MEPs in plenary adopted a report prepared by the Committee on the Environment, Public Health and Food Safety (ENVI) on revising the EU’s ecodesign framework for sustainable products, by 473 votes in favour, 110 against and 69 abstentions.
In their negotiating mandate, MEPs strengthen the measures proposed by the Commission to ensure longer product lifespans and better-informed consumers.
The lifetime of a product should not be limited through design features. Software updates, consumables (e.g. ink cartridges, light bulbs, coffee pads), spare parts and accessories must also be available for an appropriate period. A new “product passport” containing accurate and up-to-date information would be set up to increase transparency and enable consumers to make informed purchasing choices.
The text asks the Commission to prioritise the setting of sustainability requirements for several product groups in the upcoming ecodesign measures, such as iron, steel, aluminium, textiles, furniture, tyres, detergents, paints, lubricants, and chemicals. MEPs also want a specific ban on destroying unsold textiles and electrical and electronic equipment.
The EEB praises the Parliament’s vote, which confirmed several improvements on the Commission’s original proposal. Key additions made by the Parliament include:
Identifying high-impact product groups to be prioritised in secondary legislation
Strengthening the approach for tracking and restricting substances of concern found in products
Introducing an outright ban on the destruction of unsold electronics and textiles
Providing clearer measures to support a right to repair products and prevent early obsolescence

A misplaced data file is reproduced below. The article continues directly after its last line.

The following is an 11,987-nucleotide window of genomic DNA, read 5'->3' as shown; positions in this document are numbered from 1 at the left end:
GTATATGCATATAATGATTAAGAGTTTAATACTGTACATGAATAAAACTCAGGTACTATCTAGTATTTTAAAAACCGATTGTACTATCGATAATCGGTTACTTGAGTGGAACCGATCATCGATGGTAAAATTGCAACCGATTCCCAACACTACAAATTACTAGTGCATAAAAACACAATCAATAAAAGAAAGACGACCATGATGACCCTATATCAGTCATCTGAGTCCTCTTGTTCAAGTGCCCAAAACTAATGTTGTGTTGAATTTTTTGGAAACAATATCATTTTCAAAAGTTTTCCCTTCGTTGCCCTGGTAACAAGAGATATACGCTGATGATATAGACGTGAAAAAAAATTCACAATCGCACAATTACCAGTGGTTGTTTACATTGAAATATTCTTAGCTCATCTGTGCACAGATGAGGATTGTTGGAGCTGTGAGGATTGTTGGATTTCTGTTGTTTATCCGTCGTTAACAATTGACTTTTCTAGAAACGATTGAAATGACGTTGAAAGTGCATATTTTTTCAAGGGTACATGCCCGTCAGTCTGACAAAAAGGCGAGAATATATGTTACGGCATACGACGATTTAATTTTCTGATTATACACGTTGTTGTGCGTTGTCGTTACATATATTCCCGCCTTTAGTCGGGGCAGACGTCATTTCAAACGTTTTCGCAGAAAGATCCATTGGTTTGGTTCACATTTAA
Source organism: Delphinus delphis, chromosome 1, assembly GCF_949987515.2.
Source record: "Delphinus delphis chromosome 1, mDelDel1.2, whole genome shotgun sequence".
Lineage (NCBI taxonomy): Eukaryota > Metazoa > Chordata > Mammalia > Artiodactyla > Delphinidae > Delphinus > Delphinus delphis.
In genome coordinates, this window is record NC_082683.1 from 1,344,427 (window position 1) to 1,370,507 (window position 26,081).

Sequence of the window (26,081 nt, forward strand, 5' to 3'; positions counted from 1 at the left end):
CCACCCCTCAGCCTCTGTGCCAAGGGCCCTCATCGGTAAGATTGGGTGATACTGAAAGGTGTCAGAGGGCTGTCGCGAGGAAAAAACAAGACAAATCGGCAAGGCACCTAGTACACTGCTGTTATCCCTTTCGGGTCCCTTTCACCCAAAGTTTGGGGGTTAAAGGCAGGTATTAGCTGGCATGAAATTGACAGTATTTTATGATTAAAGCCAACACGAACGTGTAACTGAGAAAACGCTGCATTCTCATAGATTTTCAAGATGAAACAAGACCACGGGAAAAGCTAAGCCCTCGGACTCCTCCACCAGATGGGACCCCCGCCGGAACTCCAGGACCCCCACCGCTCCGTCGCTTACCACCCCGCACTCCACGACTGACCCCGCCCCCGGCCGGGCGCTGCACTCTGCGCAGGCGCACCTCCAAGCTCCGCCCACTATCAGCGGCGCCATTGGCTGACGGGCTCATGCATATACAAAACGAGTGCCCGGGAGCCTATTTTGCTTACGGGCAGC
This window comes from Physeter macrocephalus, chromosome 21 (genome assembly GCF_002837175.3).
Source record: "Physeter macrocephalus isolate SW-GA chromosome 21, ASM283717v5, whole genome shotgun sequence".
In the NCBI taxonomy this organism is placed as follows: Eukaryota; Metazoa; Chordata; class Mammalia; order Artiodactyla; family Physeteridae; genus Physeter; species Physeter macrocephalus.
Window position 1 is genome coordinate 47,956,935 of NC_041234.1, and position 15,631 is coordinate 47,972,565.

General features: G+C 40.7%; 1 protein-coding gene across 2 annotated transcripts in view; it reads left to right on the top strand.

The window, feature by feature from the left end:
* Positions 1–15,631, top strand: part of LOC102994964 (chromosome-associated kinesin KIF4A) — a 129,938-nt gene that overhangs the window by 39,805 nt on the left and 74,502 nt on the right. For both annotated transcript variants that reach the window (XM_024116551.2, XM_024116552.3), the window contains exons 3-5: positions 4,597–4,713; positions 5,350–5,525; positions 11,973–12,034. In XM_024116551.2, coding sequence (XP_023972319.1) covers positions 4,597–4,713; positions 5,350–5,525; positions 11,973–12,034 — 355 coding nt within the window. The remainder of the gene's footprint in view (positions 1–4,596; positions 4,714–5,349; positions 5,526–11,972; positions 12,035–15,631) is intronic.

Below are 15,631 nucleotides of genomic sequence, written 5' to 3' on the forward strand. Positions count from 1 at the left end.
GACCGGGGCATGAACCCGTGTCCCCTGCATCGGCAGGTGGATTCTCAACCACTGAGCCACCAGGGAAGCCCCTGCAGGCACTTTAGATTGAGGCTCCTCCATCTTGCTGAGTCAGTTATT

However, according to the EEB, the parliament failed to respond to calls from campaigners and industry to address the risk of non-compliant products entering the European market through online sales. On this point, the Parliament further reduced already weak responsibilities for online marketplaces. Effectively, a green light to continue to flood the market with unsustainable products. Online marketplaces and retailers based outside the EU commonly sell products that do not meet European sustainability and safety requirements.
Campaigners also regretted that the Parliament’s position left open the possibility for weak voluntary initiatives to substitute legal requirements, and social sustainability and due diligence remained out of the scope.
Jean-Pierre Schweitzer, Policy Manager for Circular Economy at the EEB said:
“On an important day for environmental policymaking, the European Parliament’s vote on ecodesign introduces a much-needed toolkit to drastically reduce the impact of our everyday products. Building on the success of ecodesign and energy labelling, the new regulation should save emissions and consumer expenditure. It is regrettable, however, that lawmakers continue to ignore the risk of non-compliant products entering the market from online sales – creating unfair competition for European industry and undermining the effectiveness of future requirements.”
Valeria Botta, Head of Circular Economy & Nature at ECOS – Environmental Coalition on Standards, said:
“Today’s vote is a major accomplishment. The ESPR is a key piece of legislation with a ripple effect that will reverberate for years. It opens the door for many sectors to finally be put under the spotlight – reconceptualising how products must be designed. The European Parliament has shown willingness to lead, calling for an end to premature obsolescence, a ban on the destruction of unsold goods (starting with textiles and electronics), a reduction of chemical pollution from everyday products, and a focus on addressing the EU’s harmful material footprint.”